The Latin League
(c. 7th century BC - 338 BC) was a confederation of about 30 villages and tribes in the province of Latium near ancient Rome
organized for mutual defense. It was originally created for protection against enemies from surrounding areas under the leadership of the city of Alba Longa. The early Roman Republic formed an alliance with the Latin League in 493 B.C. According to Roman tradition, this treaty, the foedus Cassianum
[Nelson, Eric. (2001) The Complete Idiot's Guide to the Roman Empire, Alpha Books. pp. 76-77. ISBN 0028641515.]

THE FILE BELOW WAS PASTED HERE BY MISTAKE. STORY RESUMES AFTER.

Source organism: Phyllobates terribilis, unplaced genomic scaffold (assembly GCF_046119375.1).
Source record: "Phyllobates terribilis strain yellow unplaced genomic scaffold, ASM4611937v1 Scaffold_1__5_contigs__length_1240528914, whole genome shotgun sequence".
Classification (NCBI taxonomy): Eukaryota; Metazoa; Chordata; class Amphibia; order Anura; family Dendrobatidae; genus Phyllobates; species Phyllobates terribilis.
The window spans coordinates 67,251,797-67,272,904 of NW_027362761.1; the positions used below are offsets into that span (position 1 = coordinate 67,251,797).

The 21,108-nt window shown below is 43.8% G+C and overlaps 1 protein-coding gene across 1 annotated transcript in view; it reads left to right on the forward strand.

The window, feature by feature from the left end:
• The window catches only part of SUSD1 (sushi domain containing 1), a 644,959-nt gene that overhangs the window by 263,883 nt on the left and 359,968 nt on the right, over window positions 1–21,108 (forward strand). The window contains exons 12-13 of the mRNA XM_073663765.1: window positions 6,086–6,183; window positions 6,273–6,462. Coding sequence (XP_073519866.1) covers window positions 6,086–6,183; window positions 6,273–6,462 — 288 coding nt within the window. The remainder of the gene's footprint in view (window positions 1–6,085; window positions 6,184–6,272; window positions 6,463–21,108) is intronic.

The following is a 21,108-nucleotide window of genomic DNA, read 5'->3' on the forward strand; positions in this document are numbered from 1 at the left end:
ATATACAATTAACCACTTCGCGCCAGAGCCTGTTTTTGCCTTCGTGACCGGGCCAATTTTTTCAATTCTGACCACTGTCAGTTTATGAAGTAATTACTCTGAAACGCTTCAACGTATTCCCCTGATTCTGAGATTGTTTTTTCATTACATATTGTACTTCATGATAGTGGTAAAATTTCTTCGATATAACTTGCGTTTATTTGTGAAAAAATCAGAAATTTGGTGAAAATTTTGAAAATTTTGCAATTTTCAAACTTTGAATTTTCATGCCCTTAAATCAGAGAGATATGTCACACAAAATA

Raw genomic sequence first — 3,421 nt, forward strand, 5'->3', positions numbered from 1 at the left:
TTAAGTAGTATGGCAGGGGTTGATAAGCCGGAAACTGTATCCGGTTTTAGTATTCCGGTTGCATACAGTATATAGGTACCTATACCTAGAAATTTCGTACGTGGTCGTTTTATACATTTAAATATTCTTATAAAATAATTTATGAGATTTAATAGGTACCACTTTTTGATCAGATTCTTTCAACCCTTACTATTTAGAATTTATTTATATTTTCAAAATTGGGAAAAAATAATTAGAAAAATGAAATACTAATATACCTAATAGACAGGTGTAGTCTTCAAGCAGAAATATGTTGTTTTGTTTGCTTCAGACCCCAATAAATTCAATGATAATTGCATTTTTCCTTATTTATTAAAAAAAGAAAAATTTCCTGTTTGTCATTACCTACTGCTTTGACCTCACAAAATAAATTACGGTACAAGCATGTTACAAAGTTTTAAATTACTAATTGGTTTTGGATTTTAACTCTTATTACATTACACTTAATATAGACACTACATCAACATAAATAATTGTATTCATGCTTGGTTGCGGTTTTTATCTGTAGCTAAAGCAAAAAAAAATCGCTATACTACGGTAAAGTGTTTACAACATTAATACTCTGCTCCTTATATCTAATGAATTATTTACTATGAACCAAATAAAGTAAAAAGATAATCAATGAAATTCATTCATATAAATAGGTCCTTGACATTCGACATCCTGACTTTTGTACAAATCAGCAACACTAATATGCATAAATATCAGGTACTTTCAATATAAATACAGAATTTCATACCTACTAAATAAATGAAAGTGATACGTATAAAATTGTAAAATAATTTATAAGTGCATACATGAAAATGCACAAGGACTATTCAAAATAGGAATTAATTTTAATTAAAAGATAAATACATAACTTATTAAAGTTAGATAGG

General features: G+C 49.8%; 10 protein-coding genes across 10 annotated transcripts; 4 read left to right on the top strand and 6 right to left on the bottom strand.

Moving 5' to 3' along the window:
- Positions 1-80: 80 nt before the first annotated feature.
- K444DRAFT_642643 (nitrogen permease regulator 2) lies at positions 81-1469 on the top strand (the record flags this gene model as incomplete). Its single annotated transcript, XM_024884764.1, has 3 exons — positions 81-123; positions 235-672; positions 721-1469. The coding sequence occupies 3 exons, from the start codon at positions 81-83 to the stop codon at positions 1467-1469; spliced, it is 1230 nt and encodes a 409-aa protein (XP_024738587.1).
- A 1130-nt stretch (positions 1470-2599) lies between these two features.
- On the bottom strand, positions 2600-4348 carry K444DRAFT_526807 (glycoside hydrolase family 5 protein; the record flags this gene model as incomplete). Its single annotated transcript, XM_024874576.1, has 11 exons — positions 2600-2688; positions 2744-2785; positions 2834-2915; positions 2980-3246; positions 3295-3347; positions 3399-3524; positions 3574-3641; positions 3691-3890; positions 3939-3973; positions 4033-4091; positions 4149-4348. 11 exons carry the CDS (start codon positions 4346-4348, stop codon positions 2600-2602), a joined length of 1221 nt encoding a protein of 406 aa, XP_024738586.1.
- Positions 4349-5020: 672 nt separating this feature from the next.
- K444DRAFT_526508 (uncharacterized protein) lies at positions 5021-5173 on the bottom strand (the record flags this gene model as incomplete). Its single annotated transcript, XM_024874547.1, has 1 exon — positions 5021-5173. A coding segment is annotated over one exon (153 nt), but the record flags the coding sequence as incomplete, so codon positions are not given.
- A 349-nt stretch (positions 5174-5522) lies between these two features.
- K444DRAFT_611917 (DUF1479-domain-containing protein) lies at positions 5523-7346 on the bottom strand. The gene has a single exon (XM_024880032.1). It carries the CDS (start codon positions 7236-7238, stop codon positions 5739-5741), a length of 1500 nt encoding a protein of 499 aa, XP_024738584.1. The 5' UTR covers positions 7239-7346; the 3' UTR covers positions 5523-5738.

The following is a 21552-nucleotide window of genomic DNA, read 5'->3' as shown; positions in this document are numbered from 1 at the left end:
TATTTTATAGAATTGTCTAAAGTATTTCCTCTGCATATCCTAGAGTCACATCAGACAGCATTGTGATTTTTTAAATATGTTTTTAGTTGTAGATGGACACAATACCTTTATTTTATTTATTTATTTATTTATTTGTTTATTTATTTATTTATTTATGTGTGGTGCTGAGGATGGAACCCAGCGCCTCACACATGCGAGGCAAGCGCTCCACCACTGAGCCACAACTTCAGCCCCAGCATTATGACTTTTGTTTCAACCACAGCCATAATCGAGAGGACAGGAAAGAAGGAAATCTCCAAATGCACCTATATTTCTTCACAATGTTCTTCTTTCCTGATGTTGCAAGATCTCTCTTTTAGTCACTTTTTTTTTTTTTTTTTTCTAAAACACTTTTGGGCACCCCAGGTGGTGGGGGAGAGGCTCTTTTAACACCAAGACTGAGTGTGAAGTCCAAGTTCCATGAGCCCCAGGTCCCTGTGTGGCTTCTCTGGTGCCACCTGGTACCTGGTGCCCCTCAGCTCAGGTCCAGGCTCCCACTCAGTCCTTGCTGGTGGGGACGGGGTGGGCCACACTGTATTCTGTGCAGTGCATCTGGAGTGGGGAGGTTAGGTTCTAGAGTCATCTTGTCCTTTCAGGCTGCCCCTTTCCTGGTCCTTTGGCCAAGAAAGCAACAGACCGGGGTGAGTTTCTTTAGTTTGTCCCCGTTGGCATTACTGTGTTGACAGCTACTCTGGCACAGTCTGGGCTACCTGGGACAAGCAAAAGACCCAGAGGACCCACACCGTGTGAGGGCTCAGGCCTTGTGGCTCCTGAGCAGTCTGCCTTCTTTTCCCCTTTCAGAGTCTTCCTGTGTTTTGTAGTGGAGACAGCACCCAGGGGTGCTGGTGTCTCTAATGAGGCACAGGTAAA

followed a Roman victory over the league in the Battle of Lake Regillus.
The increasing power of Rome gradually led to its domination of the league. The renewal of the original treaty in 358 B.C. formally established Roman leadership and eventually triggered the outbreak of the Latin War. Following the Roman victory, the league was dissolved.
After 338 BC, the end of the Latin league, Rome renamed the cities municipiae
and established colonae
inside them. This meant that the towns were now ruled by Rome (or the Roman empire) and that the people living there were considered Roman colonies.